The next to hit the scenes were low carb diets, examples of which include the famous Paleo and Ketogenic diets. Both Paleo and Ketogenic are low in carbohydrates, rich in proteins and moderately high in good fats. People took to these diets because they were not calorie restrictive and one actually got to eat a wide range of low carb foods.

Many people claimed success with these diets. Even bodybuilders, serious athletes and celebrities are still known to follow these diets even today.

In a recent study, rather a meta-study, researchers studied these different low carb diets on 59 individuals to see which one reigned supreme. The results: None! This is because significant weight loss was observed with any low-carb or low fat diet. Also the individual differences in weight loss between diets were very little. This concluded that the best diet is the one that is practical and to which a patient can comfortably adhere to in order to lose weight.

But what do doctors say about low carb diets?

Carbohydrates are the main sources of energy for the human body. Excess carbs are naturally stored as fat and therefore, limiting carbs is the main premise of all low carb diets.

However, there is a big problem which is overlooked by proponents of these diets: our body actually needs carbohydrates to oxidize fat. When you limit carbs, your body gives rise to ketones. Ketones are toxic to human bodies when produced in excess so one must drink plenty of water to excrete them out. If you fail to do so, your kidneys are unable to remove ketones, which then accumulate in the blood leading to ketosis.

Ketosis causes the body to go into the same state as it does during extreme fasting or starvation. Starvation can be extremely dangerous if continued for long periods of time. Ketones also suppress the body’s natural appetite – which is a way of conserving energy.

To further support this, and as per report by the Food And Nutrition Board of National Research Council in United States, adults need at least 500 calories from carbohydrate sources. So paleo, ketogenic and other low carb diets like grapefruit having less than 500 calories from carbs, might result in weight loss but they also result in lean muscle loss.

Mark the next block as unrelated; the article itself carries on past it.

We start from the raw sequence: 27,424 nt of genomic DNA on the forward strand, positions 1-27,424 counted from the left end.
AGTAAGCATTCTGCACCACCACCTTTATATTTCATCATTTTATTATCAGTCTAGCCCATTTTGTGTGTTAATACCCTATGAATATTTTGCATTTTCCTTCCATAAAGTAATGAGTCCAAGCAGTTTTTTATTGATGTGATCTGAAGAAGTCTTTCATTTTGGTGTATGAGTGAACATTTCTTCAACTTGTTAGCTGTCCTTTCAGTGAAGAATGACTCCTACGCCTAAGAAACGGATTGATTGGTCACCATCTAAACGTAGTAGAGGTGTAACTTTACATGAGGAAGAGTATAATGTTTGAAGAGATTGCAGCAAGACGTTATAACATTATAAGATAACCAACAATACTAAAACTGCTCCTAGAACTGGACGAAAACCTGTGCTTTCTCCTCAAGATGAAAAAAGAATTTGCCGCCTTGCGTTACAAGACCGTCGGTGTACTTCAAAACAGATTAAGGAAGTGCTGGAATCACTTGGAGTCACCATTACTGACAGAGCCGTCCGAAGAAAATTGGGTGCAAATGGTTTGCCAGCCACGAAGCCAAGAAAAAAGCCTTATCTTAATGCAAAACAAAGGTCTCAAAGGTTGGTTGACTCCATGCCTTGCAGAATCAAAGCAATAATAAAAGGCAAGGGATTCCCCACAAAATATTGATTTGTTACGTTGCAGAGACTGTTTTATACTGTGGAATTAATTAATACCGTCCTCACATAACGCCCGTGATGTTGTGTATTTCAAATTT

So is heavy exercise the answer to weight loss?

We are constantly being told that heavy exercise is the only way to lose weight and that it is also the panacea to many of the life’s ills. TV shows like Biggest Loser reinforce these myths. But that kind of exercise is often impractical, as it was in my case.

Not only do most people not have time to exercise for hours every day, there is no evidence that doing so will actually help one see expected  long-term results.

According to British doctor and TV Journalist, Dr. Michael Mosley, “exercise alone cannot promise fast weight loss”. He observed that many gym goers actually went into the rewards mentality - they felt they deserved a reward because they had exercised heavily which led to weight gain. Only an average of 20% of gym goers actually ends up losing weight.

So yes, exercise is a good way to keep off the weight but it is not the best way to lose weight. Even a study on Marathon runners illustrated this point: a Harvard study on 64 female charity runners showed that none of them lost weight over the course of 3 months-4-day running program. In fact, at the end of the program, most women were heavier.

Time for some more math:

Half a kilogram of body weight approximately equals to 3500 calories. Since you are looking to burn fat calories, you need to put in even more efforts. So, you would need to create a weekly caloric deficit of 3500 calories and - for example - run an average of 60 kilometres every week in order to burn just ½ kilogram of weight! That is just too much work for a lousy half kilogram of weight!

My weight loss journey

There is no clear winner in the diet vs. exercise debate. It is a combination of both that will give you the results you are looking for. Both these factors can help shift the balance towards energy deficit and that is what is needed to see results.

It remains however, that you cannot lose tons of weight by heavy exercise nor through diet alone. All your good efforts in the gym will be blasted away if you get hungry and have a carbohydrate dense piece of sweet bread after the work out.